By Ciara Nugent
Updated: May 8, 2019 8:11 AM ET | Originally published: October 15, 2018

Prince Harry and Meghan, Duchess of Sussex announced the birth of their baby boy on Monday, news that has been met with much enthusiasm. But unlike Prince William and Catherine, Duchess of Cambridge’s three children — Prince George, Princess Charlotte and Prince Louis — the newest royal baby will most likely not be a “prince.”

That’s because of a century-old decree made by Britain’s King George V in 1917, ABC news royal contributor Imogen Lloyd Webber tells TIME. “At the time, there were revolutions happening across Europe and many monarchies collapsing,” she says. “So George V wanted a slimmed-down monarchy, kind of like Prince Charles is pushing for now.”

In short, the decree says that when it comes to the monarch’s great-grandchildren, only the eldest living son (George) of the oldest living son (William) of the oldest living son (Charles) of the monarch (Elizabeth), should have “the titular dignity of Prince or Princess prefixed to their Christian names.” All the Queen’s other great grandchildren are to be known as Lord or Lady, and would not need to be addressed as “His Royal Highness” or “Her Royal Highness.”

The Duke and Duchess of Sussex with their baby son, who was born on Monday morning, during a photocall in St George's Hall at Windsor Castle in Berkshire.
Press Association—PA Images/Sipa USA

The Queen gave William and Kate’s children special dispensation to become HRHs. In 2013, a few months before George was born, she issued a decree, updating George V’s rules, to ensure that all William and Kate’s children, male or female, would be styled Prince or Princess. The change came a few months before the U.K. Parliament updated the country’s succession laws to ensure that a new princess would not be bumped down the line to the throne by any younger brothers.

But, according to Lloyd Webber, it’s very unlikely that the Queen will make such an intervention for Meghan and Harry’s child. “There aren’t really grounds for it,” she says. Prince Harry and Meghan Markle’s baby boy is seventh in the line of succession, meaning he will probably never take the throne.

“At the end of the day, would Meghan and Harry even want that? Harry has been very honest about being troubled on some levels about being a member of the royal family,” Lloyd Webber says. “And Meghan is the first self-made woman to marry into the royal family, and she’s an American. I think they’ll lean towards the example of Princess Anne [Harry’s aunt] whose children have no titles.”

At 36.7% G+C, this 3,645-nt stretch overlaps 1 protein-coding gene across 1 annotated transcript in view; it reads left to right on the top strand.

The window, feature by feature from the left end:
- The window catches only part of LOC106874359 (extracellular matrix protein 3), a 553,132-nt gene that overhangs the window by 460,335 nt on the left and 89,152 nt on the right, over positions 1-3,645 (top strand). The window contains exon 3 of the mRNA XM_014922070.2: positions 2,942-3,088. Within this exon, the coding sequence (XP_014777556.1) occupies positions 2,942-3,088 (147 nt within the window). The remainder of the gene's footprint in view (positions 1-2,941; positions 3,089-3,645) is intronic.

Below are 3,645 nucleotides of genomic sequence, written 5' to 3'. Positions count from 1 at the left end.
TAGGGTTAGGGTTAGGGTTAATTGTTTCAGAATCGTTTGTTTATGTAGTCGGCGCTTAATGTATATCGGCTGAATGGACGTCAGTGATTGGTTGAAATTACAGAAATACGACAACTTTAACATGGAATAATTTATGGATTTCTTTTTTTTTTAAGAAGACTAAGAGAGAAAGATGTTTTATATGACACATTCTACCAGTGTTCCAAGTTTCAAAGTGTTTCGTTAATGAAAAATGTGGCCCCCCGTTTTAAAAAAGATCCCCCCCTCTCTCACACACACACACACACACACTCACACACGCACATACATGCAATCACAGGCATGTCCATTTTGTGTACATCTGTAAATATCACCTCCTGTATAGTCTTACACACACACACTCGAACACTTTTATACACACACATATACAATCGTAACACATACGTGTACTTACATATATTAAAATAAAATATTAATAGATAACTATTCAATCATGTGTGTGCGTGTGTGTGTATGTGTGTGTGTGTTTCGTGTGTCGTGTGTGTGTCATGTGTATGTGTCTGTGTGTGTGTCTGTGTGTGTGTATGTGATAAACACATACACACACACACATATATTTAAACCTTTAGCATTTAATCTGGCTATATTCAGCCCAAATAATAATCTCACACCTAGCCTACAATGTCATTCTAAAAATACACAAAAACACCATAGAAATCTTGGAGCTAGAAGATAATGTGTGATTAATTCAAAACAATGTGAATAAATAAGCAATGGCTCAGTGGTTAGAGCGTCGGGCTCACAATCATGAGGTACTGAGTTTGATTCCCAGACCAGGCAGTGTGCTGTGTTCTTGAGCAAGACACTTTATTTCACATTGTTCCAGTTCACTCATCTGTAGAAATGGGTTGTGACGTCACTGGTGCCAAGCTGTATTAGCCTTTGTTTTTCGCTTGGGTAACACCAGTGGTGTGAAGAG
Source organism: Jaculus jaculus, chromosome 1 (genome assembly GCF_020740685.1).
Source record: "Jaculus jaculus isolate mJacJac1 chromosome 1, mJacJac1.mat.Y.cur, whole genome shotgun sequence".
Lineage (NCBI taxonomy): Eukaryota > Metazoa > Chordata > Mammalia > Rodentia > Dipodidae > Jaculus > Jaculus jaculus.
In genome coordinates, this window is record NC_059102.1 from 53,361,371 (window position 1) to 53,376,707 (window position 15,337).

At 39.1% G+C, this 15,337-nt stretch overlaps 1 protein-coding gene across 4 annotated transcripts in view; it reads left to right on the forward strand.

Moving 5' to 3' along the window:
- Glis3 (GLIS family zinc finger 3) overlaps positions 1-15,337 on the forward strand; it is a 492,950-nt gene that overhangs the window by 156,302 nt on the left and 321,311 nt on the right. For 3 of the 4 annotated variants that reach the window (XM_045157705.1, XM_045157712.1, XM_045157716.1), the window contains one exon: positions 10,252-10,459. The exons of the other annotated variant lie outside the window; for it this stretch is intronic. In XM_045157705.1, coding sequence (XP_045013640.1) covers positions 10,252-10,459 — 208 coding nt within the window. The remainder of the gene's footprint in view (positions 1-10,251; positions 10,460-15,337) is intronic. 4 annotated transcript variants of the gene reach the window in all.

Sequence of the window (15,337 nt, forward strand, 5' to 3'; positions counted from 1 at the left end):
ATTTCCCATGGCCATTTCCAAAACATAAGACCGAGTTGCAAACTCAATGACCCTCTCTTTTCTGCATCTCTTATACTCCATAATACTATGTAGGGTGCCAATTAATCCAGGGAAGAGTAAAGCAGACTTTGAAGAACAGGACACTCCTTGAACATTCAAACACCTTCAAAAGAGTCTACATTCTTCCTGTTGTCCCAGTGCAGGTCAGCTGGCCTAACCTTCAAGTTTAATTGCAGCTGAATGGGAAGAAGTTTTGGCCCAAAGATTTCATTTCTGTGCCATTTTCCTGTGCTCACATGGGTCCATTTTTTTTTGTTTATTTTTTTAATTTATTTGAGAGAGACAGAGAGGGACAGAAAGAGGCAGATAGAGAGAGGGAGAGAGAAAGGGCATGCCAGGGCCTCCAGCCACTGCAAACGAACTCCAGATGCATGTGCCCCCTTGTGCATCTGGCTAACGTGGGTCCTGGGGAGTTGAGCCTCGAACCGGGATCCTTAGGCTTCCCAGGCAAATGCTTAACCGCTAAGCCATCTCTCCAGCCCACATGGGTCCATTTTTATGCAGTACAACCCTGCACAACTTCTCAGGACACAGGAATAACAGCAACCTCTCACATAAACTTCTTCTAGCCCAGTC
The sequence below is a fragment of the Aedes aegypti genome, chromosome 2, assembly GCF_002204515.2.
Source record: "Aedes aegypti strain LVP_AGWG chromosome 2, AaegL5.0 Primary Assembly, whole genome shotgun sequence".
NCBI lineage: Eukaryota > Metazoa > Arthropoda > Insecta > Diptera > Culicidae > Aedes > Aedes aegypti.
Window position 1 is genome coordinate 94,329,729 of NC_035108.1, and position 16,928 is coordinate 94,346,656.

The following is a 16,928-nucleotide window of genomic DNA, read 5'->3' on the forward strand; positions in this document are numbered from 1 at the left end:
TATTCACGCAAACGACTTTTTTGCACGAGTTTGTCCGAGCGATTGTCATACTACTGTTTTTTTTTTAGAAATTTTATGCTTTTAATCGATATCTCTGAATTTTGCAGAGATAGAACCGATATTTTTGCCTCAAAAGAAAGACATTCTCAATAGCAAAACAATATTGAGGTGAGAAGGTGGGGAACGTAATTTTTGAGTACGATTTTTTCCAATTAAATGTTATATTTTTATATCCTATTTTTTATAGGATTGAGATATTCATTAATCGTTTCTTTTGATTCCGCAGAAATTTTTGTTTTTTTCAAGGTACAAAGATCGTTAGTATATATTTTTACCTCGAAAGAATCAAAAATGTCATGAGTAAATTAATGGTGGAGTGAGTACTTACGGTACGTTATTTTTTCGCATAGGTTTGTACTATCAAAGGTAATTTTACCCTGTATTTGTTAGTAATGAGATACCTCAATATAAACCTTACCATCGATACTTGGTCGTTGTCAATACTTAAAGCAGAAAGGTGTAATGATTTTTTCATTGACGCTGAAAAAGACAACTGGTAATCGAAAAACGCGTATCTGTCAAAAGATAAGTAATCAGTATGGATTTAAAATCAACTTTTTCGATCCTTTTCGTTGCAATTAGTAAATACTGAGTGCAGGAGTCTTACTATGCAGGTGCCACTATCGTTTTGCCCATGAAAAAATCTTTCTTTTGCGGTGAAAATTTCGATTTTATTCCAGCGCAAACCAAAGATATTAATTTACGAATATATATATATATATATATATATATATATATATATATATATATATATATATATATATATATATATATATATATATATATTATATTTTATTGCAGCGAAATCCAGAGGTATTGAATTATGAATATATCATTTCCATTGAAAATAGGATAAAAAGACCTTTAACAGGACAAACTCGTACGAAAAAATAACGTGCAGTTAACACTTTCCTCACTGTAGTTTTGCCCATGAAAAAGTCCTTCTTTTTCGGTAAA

Meghan and Harry’s son was introduced to the public Wednesday morning at Windsor Castle. As Harry cradled the child in his arms, Meghan said, “I have the two best guys in the world so I’m really happy.”

The royal couple did not announce their son’s name or title during the public moment. However, he is slated to meet his great-grandmother, Queen Elizabeth II, who is currently staying at Windsor Castle, later on Wednesday.

The Duke and Duchess of Sussex with their baby son, who was born on Monday morning, during a photocall in St George's Hall at Windsor Castle in Berkshire.
Press Association—PA Images/Sipa USA

You might expect the new baby to inherit the titles that their parents received when they married in May: the Duke and Duchess of Sussex. Lloyd Webber says Meghan and Harry’s son would probably take his father’s title of Duke when he dies. The child will likely be known in the meantime as the Earl of Dumbarton, Lloyd Webber adds.

But U.K. law still says only males can inherit dukedoms, meaning that if Meghan and Harry welcomed a daughter, she would likely just be “Lady,” as George V’s decree intended. In July, five women filed a case at the European Court of Human Rights, arguing the rules amount to “state-sanctioned sexual discrimination.” There’s not much the Royal Family can do about that alone, says Lloyd Webber. “That has to come from the House of Lords,” she says. “It’s part of a wider debate in the aristocracy.”

So in all likelihood, we can expect the new bundle of joy to have the title Earl of Dumbarton.

Write to Ciara Nugent at ciara.nugent@time.com.

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